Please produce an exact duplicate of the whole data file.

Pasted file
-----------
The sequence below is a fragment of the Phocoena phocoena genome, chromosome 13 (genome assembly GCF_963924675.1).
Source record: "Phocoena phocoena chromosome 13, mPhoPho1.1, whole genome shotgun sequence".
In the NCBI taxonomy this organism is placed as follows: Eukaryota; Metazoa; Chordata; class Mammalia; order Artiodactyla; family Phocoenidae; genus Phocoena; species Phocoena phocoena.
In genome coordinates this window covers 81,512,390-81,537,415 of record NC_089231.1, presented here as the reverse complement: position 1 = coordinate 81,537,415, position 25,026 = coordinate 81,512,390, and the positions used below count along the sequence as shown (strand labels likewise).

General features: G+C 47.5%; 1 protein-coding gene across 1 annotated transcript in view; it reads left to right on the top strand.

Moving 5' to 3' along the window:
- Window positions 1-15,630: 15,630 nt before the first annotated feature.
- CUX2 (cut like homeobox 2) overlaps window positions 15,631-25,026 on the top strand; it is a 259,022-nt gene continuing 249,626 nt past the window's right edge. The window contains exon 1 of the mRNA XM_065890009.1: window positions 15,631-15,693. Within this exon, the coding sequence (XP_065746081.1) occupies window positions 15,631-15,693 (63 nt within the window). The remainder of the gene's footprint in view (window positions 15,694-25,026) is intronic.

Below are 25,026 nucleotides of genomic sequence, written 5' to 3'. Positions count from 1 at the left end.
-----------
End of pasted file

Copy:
The sequence below is a fragment of the Phocoena phocoena genome, chromosome 13 (genome assembly GCF_963924675.1).
Source record: "Phocoena phocoena chromosome 13, mPhoPho1.1, whole genome shotgun sequence".
In the NCBI taxonomy this organism is placed as follows: Eukaryota; Metazoa; Chordata; class Mammalia; order Artiodactyla; family Phocoenidae; genus Phocoena; species Phocoena phocoena.
In genome coordinates this window covers 81,512,390-81,537,415 of record NC_089231.1, presented here as the reverse complement: position 1 = coordinate 81,537,415, position 25,026 = coordinate 81,512,390, and the positions used below count along the sequence as shown (strand labels likewise).

General features: G+C 47.5%; 1 protein-coding gene across 1 annotated transcript in view; it reads left to right on the top strand.

Moving 5' to 3' along the window:
- Window positions 1-15,630: 15,630 nt before the first annotated feature.
- CUX2 (cut like homeobox 2) overlaps window positions 15,631-25,026 on the top strand; it is a 259,022-nt gene continuing 249,626 nt past the window's right edge. The window contains exon 1 of the mRNA XM_065890009.1: window positions 15,631-15,693. Within this exon, the coding sequence (XP_065746081.1) occupies window positions 15,631-15,693 (63 nt within the window). The remainder of the gene's footprint in view (window positions 15,694-25,026) is intronic.

Below are 25,026 nucleotides of genomic sequence, written 5' to 3'. Positions count from 1 at the left end.